Region’s third rapid bus line approved to begin design and engineering

Posted In: Communities, Planning, Transportation
Date: 7/26/2018

 

D Line would replace region’s highest ridership bus route; still needs $35 million to construct entire project

 

Faster, more reliable access to jobs and opportunity is coming to the region’s busiest bus route, following final approval of the station plan for the D Line rapid bus project. The Metropolitan Council voted Wednesday July 25 to approve locations for 40 stations along the 18.2-mile line from the Brooklyn Center Transit Center, through Minneapolis and Richfield, to the Mall of America Transit Center in Bloomington.

The vote allows Metro Transit to begin the design and engineering phase later this year. The D Line will upgrade and substantially replace Route 5, the region’s highest ridership bus route, with an average daily ridership of 15,000 rides. When constructed, the D Line will be the third in the region’s rapid bus system – A Line opened in 2016 and construction is underway on the C Line, which is expected to begin service in 2019.

“The D Line has the potential to transform our regional transit system,” said Alene Tchourumoff, Chair of the Metropolitan Council. “Nationwide, bus ridership is declining, and we’re seeing a similar trend here in the metro region. The exception is the A Line, which has seen sustained ridership growth over the past two years. These types of investments provide a significant return, and as we compete with our peer regions, we know a reliable and efficient transit system is critical to attracting and retaining a talented workforce.”

The total cost of the project is currently estimated at $75 million and still has a $35 million funding gap. The Council sought bonding for the project during the 2018 legislative session.

“Despite the broad coalition in support of this line, the legislature failed to include any funding for it in the final bonding bill. Now, as we move forward with planning for the D Line, there is no clear solution for how to fully fund the project. We will be working with our partners and the many supporters of the D Line to seek ways in the coming year to secure the remaining funds from the legislature. This project is too important to leave on the table.”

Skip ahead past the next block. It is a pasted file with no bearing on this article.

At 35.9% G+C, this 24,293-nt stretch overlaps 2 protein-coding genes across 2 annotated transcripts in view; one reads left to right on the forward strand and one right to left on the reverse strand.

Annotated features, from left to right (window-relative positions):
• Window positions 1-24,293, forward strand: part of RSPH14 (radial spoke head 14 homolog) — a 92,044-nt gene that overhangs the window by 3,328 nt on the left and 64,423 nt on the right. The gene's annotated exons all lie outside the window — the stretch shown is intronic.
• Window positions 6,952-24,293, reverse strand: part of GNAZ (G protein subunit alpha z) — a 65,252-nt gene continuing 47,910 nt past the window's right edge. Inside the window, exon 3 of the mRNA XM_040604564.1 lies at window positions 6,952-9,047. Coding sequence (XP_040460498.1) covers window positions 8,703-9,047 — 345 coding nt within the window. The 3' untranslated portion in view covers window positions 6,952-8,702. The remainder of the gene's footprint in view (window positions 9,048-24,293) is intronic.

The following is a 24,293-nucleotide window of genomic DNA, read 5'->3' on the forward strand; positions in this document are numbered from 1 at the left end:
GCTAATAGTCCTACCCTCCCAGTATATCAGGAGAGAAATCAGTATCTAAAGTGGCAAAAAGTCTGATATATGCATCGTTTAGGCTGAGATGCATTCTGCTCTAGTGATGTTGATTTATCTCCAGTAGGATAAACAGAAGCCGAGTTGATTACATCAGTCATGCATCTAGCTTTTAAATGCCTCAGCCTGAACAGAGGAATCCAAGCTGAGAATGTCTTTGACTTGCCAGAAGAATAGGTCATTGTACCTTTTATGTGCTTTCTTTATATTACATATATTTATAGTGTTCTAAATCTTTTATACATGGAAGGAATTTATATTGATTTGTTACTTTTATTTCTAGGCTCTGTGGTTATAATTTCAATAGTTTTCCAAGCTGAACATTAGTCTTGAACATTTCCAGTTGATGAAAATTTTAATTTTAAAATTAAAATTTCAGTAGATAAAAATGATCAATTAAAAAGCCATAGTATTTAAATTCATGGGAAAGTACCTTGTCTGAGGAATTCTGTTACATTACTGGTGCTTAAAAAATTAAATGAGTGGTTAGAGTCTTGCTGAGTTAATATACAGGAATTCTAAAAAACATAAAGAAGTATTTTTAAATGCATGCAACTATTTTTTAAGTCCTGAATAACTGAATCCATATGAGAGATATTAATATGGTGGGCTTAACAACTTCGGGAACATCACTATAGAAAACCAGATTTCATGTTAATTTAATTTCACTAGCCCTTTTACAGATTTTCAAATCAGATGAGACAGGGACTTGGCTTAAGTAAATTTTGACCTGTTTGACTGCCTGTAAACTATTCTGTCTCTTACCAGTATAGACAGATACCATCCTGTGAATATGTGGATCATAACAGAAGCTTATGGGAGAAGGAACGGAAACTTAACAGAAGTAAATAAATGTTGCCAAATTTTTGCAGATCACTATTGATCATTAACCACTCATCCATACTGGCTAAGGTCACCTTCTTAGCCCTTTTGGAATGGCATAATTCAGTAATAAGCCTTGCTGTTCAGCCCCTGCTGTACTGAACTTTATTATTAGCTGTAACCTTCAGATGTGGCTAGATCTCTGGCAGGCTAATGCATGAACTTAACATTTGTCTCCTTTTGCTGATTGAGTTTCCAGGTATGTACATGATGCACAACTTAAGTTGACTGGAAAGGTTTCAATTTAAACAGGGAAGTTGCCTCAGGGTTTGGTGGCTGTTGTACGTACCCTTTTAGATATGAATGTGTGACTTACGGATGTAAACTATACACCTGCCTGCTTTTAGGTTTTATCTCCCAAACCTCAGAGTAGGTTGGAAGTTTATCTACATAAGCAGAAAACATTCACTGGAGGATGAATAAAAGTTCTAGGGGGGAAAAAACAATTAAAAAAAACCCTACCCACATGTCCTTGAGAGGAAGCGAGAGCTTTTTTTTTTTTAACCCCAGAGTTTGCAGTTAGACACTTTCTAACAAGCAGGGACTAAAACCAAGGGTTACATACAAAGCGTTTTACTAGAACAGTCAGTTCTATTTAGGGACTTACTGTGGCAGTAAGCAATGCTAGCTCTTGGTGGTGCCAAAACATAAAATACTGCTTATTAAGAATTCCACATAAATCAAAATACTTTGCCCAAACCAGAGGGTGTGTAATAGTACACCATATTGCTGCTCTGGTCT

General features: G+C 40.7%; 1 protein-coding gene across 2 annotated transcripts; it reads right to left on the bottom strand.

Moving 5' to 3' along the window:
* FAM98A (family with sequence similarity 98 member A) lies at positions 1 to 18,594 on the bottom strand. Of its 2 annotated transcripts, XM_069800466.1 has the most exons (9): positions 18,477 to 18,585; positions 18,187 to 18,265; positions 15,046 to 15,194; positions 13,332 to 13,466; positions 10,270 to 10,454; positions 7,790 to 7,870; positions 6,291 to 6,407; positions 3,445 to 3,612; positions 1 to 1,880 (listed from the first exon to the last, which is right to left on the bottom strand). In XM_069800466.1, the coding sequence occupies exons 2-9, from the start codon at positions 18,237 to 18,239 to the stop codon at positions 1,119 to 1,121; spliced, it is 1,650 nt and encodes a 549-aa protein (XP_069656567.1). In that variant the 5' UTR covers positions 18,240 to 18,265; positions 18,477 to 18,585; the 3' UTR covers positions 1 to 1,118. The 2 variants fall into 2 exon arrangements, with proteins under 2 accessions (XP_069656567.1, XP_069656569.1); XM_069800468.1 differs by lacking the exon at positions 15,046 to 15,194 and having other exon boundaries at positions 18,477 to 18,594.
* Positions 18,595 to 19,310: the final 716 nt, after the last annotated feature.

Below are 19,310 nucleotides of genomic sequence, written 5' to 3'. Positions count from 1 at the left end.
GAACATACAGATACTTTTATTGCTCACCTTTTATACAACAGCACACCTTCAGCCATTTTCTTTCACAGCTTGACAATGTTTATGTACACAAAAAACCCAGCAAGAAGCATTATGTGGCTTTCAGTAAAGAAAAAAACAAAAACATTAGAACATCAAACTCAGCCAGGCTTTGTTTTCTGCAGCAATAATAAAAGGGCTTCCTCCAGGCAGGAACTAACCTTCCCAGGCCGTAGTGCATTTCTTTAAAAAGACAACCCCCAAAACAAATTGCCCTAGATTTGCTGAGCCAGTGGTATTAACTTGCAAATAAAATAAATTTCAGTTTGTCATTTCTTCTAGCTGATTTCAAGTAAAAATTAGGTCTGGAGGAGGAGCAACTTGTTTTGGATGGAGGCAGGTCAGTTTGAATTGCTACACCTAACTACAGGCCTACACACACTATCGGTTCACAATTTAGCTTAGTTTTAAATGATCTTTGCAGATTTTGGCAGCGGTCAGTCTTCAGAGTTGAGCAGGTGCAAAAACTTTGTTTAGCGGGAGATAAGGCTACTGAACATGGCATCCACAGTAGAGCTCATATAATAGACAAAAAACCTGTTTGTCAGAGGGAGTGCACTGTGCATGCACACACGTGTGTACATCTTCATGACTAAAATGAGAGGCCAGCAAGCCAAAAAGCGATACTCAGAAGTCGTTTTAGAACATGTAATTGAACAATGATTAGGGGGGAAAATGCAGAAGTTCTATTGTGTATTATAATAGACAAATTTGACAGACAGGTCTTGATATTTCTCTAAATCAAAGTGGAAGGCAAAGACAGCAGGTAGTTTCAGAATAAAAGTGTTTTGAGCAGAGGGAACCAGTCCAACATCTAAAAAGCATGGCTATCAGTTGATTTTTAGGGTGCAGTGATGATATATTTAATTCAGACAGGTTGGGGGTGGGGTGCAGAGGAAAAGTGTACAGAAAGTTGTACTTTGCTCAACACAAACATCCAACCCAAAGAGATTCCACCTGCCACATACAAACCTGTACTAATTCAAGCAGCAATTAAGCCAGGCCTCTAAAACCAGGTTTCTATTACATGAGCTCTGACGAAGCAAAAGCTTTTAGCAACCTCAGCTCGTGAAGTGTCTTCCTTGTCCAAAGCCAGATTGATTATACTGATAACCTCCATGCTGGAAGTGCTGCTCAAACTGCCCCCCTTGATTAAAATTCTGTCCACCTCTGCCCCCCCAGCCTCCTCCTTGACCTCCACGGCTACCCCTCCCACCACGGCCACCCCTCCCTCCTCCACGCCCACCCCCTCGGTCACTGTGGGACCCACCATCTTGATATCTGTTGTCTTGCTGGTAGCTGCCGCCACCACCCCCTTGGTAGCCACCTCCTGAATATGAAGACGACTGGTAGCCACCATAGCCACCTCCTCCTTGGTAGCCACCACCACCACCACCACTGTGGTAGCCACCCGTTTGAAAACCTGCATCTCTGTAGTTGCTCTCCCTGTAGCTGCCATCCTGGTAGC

Project planners will use the current identified funding to advance design and engineering for the entire project. The Council would recommend to a new administration seeking the $35 million in funding during the 2019 legislative session. Pending full funding, construction would begin in 2020, with service beginning in 2021 or 2022.

Faster, more efficient service

The arterial bus rapid transit system includes enhancements for faster and more efficient service. This includes curb bumpouts for boarding, which eliminate delay caused by merging back into traffic; off-board fare payment; and transit signal prioritization, which allows the buses to request early green time and/or extended green time to allow movement through the intersection.

The current Route 5 bus route averages 70-100 minutes end-to-end. More than 20 percent of that time is generally spent at red lights, and about a third of the trip is spent in the customer boarding process. The improved D Line will reduce delays and increase average speed, meaning a 20-25 percent faster trip. 

Rapid bus, also called arterial bus rapid transit (BRT), includes amenities that improve the customer experience. This includes shelters with on-demand heaters and integrated lighting; emergency telephones and security cameras; as well as real-time information display. Paired with reliable service every 10 minutes, the D Line corridor is expected to see ridership of 23,500 daily rides by 2030.

Public input had impact on final plan

The final plan includes three stations not originally included in the draft plan released in February for public comment. More than 100 comments were submitted on that draft, which overwhelmingly supported the addition of the stations to improve access for residents to businesses and corridor destinations.

Those stations were included in a revised plan released for public comment in May. More than 50 additional comments were submitted, including statements of support from the cities along the line.

“We’ve consistently heard from our customers that they want buses to be faster and bus stops to be improved. With the D Line moving ahead, we look forward to continuing to engage our riders and neighbors along the corridor as we enter the next phase of design.”

Contact: Howie Padilla, Metro Transit, 612-349-7089, howie.padilla@metrotransit.org

Posted In: Communities, Planning, Transportation

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